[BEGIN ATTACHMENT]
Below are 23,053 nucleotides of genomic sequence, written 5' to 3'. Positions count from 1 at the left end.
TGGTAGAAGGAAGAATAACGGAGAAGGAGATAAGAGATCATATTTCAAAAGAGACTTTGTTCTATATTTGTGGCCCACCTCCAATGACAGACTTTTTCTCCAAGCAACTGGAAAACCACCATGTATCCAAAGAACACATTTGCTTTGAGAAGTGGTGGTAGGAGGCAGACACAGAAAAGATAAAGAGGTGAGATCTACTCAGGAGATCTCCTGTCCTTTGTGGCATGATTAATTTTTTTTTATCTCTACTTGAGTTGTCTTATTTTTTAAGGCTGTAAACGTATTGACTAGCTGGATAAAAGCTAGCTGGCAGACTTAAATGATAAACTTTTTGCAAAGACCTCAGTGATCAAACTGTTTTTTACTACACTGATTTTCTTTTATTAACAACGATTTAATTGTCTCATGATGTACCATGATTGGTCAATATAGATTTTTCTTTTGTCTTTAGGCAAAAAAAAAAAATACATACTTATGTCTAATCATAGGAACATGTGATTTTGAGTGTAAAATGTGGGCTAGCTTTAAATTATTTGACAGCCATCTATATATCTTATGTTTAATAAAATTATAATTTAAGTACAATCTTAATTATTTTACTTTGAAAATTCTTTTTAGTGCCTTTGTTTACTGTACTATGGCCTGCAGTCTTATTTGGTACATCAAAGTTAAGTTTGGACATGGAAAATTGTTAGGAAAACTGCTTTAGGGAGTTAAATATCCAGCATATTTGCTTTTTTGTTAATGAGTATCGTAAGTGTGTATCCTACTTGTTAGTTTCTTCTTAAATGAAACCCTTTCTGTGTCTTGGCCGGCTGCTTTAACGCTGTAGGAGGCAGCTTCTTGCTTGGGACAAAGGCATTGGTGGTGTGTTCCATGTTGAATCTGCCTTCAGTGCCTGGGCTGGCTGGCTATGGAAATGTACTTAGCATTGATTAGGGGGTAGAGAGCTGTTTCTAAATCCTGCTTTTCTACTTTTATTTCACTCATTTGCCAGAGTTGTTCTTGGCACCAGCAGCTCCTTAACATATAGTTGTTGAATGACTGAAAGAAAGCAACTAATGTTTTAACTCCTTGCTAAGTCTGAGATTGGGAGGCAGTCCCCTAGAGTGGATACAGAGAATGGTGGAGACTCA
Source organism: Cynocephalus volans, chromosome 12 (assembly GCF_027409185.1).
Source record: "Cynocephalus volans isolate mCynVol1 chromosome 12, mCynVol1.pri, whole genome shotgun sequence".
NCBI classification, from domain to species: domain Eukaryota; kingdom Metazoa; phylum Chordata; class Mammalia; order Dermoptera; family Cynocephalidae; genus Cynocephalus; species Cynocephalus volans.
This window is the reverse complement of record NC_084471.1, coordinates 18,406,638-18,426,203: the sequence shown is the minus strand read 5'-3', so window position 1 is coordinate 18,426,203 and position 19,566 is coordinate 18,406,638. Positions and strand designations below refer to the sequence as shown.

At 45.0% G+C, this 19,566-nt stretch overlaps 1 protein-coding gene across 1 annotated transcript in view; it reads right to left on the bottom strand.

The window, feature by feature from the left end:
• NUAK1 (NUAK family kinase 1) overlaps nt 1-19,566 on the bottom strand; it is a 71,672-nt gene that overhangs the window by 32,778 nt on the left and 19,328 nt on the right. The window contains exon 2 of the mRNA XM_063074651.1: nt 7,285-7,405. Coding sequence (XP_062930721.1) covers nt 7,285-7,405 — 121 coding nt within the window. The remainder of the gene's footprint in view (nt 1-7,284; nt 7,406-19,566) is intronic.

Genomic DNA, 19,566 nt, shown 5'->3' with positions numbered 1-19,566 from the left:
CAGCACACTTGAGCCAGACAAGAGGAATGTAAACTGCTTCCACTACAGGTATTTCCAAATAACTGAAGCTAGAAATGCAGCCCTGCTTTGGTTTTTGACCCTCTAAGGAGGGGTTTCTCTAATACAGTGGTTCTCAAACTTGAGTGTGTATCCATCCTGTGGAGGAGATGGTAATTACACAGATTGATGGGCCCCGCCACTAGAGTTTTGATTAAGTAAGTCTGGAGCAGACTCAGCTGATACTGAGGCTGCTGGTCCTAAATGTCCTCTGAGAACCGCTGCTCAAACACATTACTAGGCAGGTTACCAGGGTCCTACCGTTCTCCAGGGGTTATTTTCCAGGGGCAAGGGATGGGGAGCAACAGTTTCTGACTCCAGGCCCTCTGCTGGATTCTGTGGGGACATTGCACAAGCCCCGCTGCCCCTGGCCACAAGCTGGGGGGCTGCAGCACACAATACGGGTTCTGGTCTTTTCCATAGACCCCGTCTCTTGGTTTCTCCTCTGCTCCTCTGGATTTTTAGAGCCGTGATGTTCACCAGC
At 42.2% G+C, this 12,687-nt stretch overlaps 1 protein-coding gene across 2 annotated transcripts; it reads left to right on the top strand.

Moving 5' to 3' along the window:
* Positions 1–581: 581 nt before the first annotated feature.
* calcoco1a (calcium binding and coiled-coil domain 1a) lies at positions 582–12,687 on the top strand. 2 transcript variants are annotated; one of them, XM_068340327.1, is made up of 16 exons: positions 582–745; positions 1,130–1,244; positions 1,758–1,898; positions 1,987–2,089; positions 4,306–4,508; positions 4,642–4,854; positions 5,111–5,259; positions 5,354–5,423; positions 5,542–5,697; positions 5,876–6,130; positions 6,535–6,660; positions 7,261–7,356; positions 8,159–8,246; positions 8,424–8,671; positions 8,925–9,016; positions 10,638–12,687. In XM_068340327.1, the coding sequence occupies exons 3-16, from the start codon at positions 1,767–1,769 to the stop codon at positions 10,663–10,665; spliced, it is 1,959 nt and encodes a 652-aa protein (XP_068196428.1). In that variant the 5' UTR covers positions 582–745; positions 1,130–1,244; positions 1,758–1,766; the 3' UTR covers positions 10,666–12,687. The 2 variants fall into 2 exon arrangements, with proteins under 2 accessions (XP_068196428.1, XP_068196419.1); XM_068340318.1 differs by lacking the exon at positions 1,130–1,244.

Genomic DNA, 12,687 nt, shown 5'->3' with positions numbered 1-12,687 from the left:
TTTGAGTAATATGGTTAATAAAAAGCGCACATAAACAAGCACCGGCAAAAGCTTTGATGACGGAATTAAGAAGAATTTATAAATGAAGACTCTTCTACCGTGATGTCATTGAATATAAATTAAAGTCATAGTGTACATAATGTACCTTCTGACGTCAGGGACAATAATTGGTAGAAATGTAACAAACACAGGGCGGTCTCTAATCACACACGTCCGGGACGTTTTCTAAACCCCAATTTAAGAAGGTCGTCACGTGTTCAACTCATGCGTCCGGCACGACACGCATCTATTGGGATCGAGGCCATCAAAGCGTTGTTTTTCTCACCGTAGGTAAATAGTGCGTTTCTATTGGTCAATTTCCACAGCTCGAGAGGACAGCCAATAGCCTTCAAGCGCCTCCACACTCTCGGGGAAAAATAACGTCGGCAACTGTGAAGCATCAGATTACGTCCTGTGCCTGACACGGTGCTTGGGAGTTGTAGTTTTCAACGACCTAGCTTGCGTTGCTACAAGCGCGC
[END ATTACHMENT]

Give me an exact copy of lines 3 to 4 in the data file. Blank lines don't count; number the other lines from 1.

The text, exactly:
Source organism: Cynocephalus volans, chromosome 12 (assembly GCF_027409185.1).
Source record: "Cynocephalus volans isolate mCynVol1 chromosome 12, mCynVol1.pri, whole genome shotgun sequence".